Despite rising fuel prices and fears of an oil crunch, Americans' lust for big vehicles with gas-gulping V-8 engines is unlikely to abate anytime soon. Ironically, the typical driver rarely uses much of the horsepower under the hood. Sedans today can produce upward of 300 hp, yet as little as 30 hp is enough to maintain a highway cruise. So unless a full-size car or truck is passing at speed, climbing a hill or towing a trailer, its eight-cylinder engine runs only half-heartedly--and inefficiently: operating at less than full load lowers fuel economy.
Power-train engineers at DaimlerChrysler and General Motors have perfected an affordable way to smoothly morph V-8 gas guzzlers into V-4 fuel misers and back again as required. Laying off the accelerator pedal shuts down unneeded engine cylinders, which allows the remaining ones to operate at higher thermal and mechanical efficiencies. The result is 6 to 20 percent better fuel economy, depending on how the vehicles are driven.
Automakers have tried this solution in the past. Unfortunately, the first mass-production attempt--the ill-fated 1981 Cadillac V-8-6-4 engine--suffered from rough transitions between full and partial engine loads. Subsequent systems were more nimble but costly, limiting them to luxury cars such as recent Mercedes-Benz S-Class models. Since then, the necessary electronic throttles and computers have gotten much cheaper.
The two car makers' current schemes are similar. In GM's case, the system engages when a computer determines that an eight-cylinder engine can satisfy a driver's torque demands with only four, explains GM engineer Allen Rayl. It then deactivates every other cylinder in the firing order by disabling their engine valves, which control the intake and exhaust cycles. This job is accomplished by applying hydraulic oil pressure to collapse special telescoping lifters--usually rigid components that operate the engine valves by transferring motion from the rotating camshaft. Decouple the camshaft from the valves, and combustion halts. Thus, when running at low torque, the engine does not need to pull against as high a vacuum to bring in fresh fuel and air and to eject the exhaust products. Hence, the engine does not have to work as hard.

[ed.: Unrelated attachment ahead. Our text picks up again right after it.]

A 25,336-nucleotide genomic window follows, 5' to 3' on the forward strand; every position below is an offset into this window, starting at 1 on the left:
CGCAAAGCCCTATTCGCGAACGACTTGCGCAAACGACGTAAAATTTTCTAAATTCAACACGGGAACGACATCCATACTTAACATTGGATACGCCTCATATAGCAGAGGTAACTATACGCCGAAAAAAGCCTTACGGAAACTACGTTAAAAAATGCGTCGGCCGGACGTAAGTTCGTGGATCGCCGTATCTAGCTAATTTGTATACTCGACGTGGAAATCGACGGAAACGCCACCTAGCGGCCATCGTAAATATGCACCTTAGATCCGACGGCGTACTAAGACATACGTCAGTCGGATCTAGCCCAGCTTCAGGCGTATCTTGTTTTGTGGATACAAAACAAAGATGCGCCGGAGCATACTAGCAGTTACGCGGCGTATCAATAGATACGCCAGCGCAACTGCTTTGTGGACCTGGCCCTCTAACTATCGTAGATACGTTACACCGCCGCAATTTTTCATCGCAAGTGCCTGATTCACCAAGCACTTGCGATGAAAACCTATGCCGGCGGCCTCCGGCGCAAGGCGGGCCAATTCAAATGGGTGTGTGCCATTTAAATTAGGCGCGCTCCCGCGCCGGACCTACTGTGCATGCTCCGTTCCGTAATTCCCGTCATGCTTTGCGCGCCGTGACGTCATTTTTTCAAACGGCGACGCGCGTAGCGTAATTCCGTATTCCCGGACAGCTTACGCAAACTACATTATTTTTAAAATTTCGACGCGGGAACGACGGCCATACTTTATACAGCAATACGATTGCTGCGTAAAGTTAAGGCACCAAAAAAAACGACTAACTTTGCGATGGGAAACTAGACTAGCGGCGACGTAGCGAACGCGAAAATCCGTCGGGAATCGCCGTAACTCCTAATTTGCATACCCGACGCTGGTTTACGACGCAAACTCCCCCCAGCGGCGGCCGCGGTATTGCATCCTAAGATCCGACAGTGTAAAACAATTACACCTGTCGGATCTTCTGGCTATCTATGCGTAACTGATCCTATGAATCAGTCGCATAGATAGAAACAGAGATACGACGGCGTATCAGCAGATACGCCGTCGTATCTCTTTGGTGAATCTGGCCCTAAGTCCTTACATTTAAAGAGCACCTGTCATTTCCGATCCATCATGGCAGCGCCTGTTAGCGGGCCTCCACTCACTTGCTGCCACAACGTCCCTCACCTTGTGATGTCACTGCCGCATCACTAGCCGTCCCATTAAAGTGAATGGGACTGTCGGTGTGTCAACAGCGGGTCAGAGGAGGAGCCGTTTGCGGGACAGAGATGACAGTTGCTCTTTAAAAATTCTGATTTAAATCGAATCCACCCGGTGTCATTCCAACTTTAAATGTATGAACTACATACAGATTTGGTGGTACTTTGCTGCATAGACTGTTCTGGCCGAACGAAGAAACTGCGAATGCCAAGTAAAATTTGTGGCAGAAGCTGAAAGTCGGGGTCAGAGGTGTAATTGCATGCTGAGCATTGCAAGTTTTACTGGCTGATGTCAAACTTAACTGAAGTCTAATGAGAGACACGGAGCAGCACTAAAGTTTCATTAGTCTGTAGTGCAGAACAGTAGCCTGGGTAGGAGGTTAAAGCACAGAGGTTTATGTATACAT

In road tests, vehicles demonstrated mostly imperceptible transitions from eight cylinders to four and back again, thanks to electronic throttles that act to produce the same torque whether all or half the cylinders are firing. Meanwhile passive countermeasures--"hydraulic" engine mounts, enlarged mufflers, flexible couplings--successfully mask the noises and vibrations created when the engine runs at different speeds.
Despite its current connection with big gas hogs, "cylinder deactivation really gives you the best fuel-savings bang for the buck," claims Alan Falkowski, Chrysler's development team leader. That is, of course, short of building smaller, lightweight vehicles that many American motorists disdain. Almost all other fuel-conserving technologies--advanced variable valve-timing systems, diesels, direct-injection gasoline engines and the current customer favorites, electric hybrids--bring with them greater mechanical complexity or higher costs, or both.
Notably, the number of engines incorporating the new cylinder-shutdown technology will top that of hybrid electric vehicles (such as the Toyota Prius) within a year or two. And by sheer numbers alone, the total gallons of gasoline conserved by the new power plants will soon thereafter overtake the amount ever saved by hybrids alone. Further, the trend extends to V-6 engines: Honda has installed the technology in six-cylinder 2005 Odyssey minivans and hybrid Accord sedans, and GM will do the same for some of its 2006 standard models. According to Rayl, GM expects to ship around two million cylinder-shutdown systems annually by 2008.